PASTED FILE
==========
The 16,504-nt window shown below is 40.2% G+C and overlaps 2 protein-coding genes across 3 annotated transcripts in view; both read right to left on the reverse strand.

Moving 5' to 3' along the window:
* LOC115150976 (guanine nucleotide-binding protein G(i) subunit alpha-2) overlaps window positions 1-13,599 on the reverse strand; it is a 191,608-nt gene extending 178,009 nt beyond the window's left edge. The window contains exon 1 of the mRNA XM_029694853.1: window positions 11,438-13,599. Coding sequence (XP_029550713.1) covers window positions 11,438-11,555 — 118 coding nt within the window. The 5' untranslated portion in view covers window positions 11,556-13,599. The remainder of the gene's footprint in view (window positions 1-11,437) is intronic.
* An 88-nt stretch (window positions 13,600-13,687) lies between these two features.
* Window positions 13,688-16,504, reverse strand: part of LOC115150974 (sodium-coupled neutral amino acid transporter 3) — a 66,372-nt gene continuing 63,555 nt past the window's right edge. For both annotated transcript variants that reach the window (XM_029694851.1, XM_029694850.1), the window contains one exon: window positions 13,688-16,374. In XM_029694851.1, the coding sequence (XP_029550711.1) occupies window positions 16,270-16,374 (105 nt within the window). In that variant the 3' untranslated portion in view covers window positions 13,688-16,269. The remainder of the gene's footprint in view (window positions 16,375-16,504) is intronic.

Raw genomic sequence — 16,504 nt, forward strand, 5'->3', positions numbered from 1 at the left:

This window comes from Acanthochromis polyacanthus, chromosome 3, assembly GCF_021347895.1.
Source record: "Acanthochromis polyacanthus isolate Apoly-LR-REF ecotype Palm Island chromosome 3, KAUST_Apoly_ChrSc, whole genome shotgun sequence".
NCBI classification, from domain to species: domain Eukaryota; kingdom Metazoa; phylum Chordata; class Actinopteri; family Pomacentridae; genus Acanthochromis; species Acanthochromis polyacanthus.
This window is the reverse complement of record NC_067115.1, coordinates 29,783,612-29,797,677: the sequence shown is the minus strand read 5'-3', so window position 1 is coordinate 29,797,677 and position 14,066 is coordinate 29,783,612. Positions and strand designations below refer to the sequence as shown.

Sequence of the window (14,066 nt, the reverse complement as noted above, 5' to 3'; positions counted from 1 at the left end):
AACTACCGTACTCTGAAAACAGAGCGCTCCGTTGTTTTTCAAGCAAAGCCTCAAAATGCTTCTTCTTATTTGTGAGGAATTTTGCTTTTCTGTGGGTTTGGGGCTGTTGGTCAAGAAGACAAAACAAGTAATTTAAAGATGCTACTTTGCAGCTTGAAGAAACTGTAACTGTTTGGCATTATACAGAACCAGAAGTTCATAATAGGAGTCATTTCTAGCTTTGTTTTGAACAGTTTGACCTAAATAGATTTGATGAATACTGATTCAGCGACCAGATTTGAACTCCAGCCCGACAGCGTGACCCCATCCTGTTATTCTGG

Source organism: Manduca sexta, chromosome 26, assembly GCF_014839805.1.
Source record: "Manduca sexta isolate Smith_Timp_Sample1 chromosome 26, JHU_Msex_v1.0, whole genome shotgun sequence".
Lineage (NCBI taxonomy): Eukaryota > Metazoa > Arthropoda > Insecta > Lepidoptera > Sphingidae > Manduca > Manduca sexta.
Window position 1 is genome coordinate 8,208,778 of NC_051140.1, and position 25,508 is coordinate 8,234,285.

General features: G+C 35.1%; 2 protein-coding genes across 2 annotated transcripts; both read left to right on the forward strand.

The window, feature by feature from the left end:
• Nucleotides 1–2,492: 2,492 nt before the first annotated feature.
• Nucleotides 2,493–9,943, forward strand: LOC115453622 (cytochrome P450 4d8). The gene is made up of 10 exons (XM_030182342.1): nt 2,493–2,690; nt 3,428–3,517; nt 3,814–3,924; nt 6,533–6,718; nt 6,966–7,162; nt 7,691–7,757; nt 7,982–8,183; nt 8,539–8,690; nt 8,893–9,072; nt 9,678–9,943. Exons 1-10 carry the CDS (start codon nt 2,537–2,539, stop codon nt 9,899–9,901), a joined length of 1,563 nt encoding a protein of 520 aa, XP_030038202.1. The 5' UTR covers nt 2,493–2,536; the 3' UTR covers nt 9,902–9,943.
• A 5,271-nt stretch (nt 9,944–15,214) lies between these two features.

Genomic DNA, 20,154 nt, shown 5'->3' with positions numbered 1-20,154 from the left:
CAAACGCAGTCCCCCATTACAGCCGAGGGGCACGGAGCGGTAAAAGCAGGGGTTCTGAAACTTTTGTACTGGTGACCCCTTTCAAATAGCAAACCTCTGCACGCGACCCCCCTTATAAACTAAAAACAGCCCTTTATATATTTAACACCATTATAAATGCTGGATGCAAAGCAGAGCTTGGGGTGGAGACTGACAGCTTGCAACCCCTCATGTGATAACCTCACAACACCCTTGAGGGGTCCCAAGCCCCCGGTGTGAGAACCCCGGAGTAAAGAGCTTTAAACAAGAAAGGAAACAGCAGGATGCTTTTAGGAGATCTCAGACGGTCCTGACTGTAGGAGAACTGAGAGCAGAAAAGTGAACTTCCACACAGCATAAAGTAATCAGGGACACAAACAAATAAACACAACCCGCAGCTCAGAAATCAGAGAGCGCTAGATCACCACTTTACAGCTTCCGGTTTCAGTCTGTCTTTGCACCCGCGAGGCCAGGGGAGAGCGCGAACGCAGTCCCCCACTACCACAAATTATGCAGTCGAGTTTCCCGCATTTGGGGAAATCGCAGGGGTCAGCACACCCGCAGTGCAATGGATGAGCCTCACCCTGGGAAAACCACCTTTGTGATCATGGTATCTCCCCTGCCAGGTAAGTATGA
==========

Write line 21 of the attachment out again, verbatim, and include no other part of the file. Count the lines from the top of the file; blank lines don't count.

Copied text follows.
• A 5,271-nt stretch (nt 9,944–15,214) lies between these two features.